I told Fulbright I needed to come and see these magazines because I was going to write about their materiality. To an extent, this is true. But I also just wanted to see them and feel and touch and remember that other queer and trans people might have touched these once, folded and slipped them into a coat pocket. The terminology and communities were different. I perhaps would have been unrecognizable to them with my queerness and transness, but I still long to know them.

I come across a poem from an author known only as Eny1:

She loves only Emil

I can’t be like the others…
I really can’t, I’d rather remain alone!
I think, they are brutal, the guys…
What’s nice about such a pearl of a man?
First you’re conquered with all-out flattery,
Then Sundays sometimes you go dancing with one,
And he goes for your breasts and then kicks your bum to the curb,
And that might suit you all, you stupid idiots!

My Emil is different,
My Emil is kind!
She is in love with me
And never lets me down!
She is my everything!
No one can buy her, not even with money!
And on Sundays when I go out with Emil,
Then we really get away…
And when I go home with her,
The goodbye hurts before it comes.—

Oh, Emil, that’s a real man,
He comes at everything the right way.
How happy I am, that I have him!
Emil, my Emil, true until the grave!

(Year 6, Number 42)
October 15, 1930

The switch in pronouns — from she/her to he/him for Emil — is often what most notice about this poem. Emil does not fit well into categories of queerness or transness then or now. The poem makes such labeling difficult. However, this is not what brings me back to this poem time and time again after the trip to the archives.

I can’t help but think about the speaker of the poem, the “she” who only loves Emil. In a magazine often so full of lonely voices, longing for connection and recognition, here is a poem from the voice of a lover. She is our only access to Emil, and, though she may switch pronouns for her lover, she never calls him anything other than “Emil.” Emil spans the ambiguity and distance between ‘she’ and ‘he’; Emil is different and a “real man.” This name — the consistency of the name throughout the poem — indexes that which exceeds any distinct categories of the time: lesbian, virile homosexual, or transvestite. Emil’s name simultaneously contains the excess and is in excess.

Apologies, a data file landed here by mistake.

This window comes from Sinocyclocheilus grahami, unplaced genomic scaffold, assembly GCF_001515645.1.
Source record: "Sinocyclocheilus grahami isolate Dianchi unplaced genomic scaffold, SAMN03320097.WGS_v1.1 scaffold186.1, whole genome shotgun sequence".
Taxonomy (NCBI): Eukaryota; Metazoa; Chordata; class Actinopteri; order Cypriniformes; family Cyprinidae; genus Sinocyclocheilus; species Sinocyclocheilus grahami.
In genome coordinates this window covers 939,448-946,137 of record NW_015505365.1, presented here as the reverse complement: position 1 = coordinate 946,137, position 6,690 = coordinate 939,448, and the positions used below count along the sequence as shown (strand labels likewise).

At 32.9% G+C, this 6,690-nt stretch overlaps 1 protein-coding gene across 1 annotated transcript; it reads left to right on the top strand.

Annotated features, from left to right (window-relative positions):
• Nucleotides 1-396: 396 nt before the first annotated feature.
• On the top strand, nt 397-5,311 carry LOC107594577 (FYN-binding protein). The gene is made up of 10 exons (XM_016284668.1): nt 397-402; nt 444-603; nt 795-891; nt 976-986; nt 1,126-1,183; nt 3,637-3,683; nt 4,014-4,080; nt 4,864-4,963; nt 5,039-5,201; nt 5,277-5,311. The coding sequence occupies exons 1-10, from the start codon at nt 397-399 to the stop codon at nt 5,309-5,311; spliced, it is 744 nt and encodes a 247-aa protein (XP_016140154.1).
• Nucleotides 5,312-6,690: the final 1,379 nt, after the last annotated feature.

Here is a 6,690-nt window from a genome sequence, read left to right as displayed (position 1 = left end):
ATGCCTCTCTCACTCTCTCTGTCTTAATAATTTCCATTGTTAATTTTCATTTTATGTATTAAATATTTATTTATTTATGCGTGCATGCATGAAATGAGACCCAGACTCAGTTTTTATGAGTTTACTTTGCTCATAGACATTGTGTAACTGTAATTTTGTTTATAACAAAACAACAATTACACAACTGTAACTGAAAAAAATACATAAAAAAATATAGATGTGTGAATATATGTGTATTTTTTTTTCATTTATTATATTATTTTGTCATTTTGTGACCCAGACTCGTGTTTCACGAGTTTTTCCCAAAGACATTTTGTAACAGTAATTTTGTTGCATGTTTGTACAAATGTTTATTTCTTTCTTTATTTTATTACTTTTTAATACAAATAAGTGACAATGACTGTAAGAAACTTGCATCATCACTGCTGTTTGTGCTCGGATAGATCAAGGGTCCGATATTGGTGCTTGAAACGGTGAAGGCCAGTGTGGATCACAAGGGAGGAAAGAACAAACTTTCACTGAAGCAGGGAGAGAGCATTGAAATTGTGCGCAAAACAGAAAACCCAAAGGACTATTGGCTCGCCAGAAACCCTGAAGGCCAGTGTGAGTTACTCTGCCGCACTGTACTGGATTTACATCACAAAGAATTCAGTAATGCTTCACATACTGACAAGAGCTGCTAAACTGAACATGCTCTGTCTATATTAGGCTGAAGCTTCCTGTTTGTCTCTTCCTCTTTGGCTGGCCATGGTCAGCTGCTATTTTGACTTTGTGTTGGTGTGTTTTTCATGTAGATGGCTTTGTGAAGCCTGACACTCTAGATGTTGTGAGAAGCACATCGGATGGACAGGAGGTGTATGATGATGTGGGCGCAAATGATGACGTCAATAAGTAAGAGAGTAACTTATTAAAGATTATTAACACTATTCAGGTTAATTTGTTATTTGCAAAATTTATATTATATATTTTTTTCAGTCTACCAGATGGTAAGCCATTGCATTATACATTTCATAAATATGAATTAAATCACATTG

What might such a loving perception provide us if we could also access it? Would I see you in all your rich complexity? Would you see me in the ways I long to be seen?

The scholar Heather Love once wrote that “[t]he experience of queer historical subjects is not safely distant from contemporary experience… [t]hat is to say, contemporary queer subjects are also isolated, lonely subjects—looking for other lonely people, just like them.” Love presents us with instances of, what some might call, “tainted” historical work — the personal intermingling with the study of the past. And yet, can the drive to return to the past, to engage with literatures and histories of the past ever not, in some way, be personal? The work I invest in, the stories I uncover and write on, the poetry I interpret, these are scholarly acts and tasks, but they are also me. And they are also potentially you. And they are also for the countless queer and trans subjects who may feel awfully alone and want an anchor in this world.

1 This translation from the original German is my own. The Forum Queeres Archiv München recently digitized many issues of Die Freundin, and the issue containing this poem can be viewed here: https://archiv.forummuenchen.org/objekt/die-freundin-1930-ausgabe-42/

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Liz Schoppelrei is a Midwestern queer currently living in central Pennsylvania. They teach college courses on world literature and German. Their work—both creative and academic—centers queer and trans histories, narratives, representations, and lives throughout the Anglophone and Germanophone world. In their spare time, they can be found birding, reading, and perpetually considering whether to get a cat.

Liz has written 1 article for us.


  1. I work at the Forum Queeres Archiv München and was part of the team that digitized and published as many issues of Die Freundin as we could find.

    As a long time reader of Autostraddle I was very happy to see that the work was useful for you and the link to our website.

    Keep up the good work!